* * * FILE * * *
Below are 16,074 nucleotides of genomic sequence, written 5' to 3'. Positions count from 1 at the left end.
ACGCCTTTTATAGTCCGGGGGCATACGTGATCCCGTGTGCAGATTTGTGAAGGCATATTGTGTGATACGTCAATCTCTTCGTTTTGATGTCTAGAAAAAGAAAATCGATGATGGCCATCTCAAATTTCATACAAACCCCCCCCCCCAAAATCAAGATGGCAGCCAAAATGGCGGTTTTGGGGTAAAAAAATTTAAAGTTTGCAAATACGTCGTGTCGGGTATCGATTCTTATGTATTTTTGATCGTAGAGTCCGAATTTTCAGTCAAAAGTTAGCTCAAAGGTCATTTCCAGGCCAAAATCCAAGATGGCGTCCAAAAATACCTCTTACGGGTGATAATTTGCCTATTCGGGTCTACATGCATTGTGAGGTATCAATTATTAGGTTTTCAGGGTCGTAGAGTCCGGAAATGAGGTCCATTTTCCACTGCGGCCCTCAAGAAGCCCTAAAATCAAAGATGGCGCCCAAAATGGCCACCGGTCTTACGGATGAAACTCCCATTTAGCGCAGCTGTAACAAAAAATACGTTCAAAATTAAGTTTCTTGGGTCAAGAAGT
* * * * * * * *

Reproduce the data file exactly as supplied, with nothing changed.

Below are 16,074 nucleotides of genomic sequence, written 5' to 3'. Positions count from 1 at the left end.
ACGCCTTTTATAGTCCGGGGGCATACGTGATCCCGTGTGCAGATTTGTGAAGGCATATTGTGTGATACGTCAATCTCTTCGTTTTGATGTCTAGAAAAAGAAAATCGATGATGGCCATCTCAAATTTCATACAAACCCCCCCCCCCAAAATCAAGATGGCAGCCAAAATGGCGGTTTTGGGGTAAAAAAATTTAAAGTTTGCAAATACGTCGTGTCGGGTATCGATTCTTATGTATTTTTGATCGTAGAGTCCGAATTTTCAGTCAAAAGTTAGCTCAAAGGTCATTTCCAGGCCAAAATCCAAGATGGCGTCCAAAAATACCTCTTACGGGTGATAATTTGCCTATTCGGGTCTACATGCATTGTGAGGTATCAATTATTAGGTTTTCAGGGTCGTAGAGTCCGGAAATGAGGTCCATTTTCCACTGCGGCCCTCAAGAAGCCCTAAAATCAAAGATGGCGCCCAAAATGGCCACCGGTCTTACGGATGAAACTCCCATTTAGCGCAGCTGTAACAAAAAATACGTTCAAAATTAAGTTTCTTGGGTCAAGAAGT